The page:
5 clever hacks to track localization statuses

Localization projects can easily contain tens of thousands of text strings and other assets. Without a way to easily manage the status of each item, it’s next to impossible to know what still needs to be done and what’s ready to go. Here, we’re walking you through 5 awesome ways Gridly makes it simple to track status and stay on top of your localization projects.
 08-03-2022        Ivan Belcic, Vaclav Kamenicek
5 clever hacks to track localization statuses

Why is it important to track localization status?

Tracking localization statuses lets you:

  • Know at a glance which content is ready for localization, testing, and production.
  • Assign content to translators, testers, and developers.
  • Manage the translation process.
  • Enforce content parameters, including character count, audio length, or format.
  • Submit localized content for production.

Tracking statuses manually takes a lot of effort and attention. The lack of automated localization features, including status tracking, is one of the biggest localization shortcomings of Google Sheets. It gets even worse if you’re working with Excel files, where each new update generates a completely new file. It’s only a matter of time before errors and inconsistencies worm their way into your project.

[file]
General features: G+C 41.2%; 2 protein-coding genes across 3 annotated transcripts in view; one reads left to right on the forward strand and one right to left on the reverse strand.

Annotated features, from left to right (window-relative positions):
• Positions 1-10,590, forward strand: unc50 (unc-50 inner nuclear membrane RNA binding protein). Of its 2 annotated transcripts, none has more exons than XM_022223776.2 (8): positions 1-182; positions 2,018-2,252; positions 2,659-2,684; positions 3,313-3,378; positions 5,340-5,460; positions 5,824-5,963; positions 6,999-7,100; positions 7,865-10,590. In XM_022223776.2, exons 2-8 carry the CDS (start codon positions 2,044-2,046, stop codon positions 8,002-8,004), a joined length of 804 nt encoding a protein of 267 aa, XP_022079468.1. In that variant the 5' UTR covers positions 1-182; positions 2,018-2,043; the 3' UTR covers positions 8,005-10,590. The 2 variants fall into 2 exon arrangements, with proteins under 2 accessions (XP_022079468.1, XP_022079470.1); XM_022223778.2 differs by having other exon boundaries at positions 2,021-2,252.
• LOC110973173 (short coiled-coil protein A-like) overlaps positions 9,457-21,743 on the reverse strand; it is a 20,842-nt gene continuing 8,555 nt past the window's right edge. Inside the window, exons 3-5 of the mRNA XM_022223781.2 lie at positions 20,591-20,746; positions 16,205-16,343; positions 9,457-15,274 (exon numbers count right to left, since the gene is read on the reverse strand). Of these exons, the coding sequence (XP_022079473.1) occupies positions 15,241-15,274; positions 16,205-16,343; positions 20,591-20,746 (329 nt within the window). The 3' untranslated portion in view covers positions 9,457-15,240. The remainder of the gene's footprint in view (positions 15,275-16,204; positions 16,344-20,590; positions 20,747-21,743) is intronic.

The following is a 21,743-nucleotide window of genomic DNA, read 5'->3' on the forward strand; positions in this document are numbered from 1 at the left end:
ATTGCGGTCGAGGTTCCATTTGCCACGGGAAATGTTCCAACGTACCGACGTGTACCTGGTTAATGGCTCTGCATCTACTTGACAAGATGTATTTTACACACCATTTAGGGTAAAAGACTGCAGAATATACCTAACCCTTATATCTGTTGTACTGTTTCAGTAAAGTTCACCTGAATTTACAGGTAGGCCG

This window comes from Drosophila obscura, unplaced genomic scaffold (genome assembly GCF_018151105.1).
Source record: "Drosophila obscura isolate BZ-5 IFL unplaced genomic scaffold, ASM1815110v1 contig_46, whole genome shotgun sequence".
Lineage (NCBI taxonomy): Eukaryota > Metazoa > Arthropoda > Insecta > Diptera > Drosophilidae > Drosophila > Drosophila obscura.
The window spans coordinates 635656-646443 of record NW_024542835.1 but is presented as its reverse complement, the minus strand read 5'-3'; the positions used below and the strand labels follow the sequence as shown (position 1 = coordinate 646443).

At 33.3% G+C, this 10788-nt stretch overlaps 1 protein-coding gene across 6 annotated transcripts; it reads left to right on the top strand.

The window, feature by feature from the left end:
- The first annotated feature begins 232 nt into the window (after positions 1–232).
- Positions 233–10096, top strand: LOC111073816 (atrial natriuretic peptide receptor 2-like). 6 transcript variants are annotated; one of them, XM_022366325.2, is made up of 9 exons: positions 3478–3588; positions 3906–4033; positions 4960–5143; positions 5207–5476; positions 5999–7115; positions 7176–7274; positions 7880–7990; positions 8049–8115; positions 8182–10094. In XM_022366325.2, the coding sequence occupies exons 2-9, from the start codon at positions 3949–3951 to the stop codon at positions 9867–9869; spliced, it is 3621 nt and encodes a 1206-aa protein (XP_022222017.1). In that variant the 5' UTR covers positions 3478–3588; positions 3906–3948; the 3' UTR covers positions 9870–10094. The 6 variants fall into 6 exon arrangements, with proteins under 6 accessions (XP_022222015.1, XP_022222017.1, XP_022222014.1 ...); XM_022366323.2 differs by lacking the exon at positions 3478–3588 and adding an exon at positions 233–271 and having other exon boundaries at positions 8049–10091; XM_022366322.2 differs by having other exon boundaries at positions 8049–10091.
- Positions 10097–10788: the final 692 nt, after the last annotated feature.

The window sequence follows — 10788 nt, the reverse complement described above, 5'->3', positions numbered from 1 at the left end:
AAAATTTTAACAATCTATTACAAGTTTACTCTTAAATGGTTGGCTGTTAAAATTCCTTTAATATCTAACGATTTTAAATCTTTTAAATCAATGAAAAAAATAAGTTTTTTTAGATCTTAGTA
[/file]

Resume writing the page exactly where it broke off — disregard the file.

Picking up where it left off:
Gridly largely automates status tracking — meaning you’ll get all the info you need with minimal time and effort. Simultaneously manage string translations while also implementing completed content into your product to save time and get to market faster. Empower your team with a centralized source of truth that everyone can collaborate on without the risk of errors or unwanted changes.

Let’s find out how Gridly makes it possible.

1. Track content updates with dependencies

Dependencies are one-way relationships between source and target languages in Gridly. When a piece of source content is added or changed, the corresponding target content is marked as needing attention. After the target content has been localized, Gridly marks it as complete.

Gridly can auto-detect outdated content in imported translation files, too. Let’s say you export your source content, send it to a translation partner, then import their work into Gridly. But in the meantime, you’ve updated some of your source content. Gridly will auto-detect these changes and mark the relevant important translations as outdated.

Use dependencies to build relationships between the languages in your project in whatever way you need. Set multiple target languages to be dependent on a single source, or create dependency chains between source, pivot, and target languages. It’s entirely up to you. Once you create the connection, Gridly tracks status changes automatically.

Dependencies even work with other content types. Set a dependency between a line of dialogue and a voiceover audio file, and you’ll know which voiceovers need to be redone if any of the script changes. No matter what sort of content you’re working with — audio, movies, GIFs, PDFs, or even Boolean checkboxes and JSON code, Gridly’s got you covered.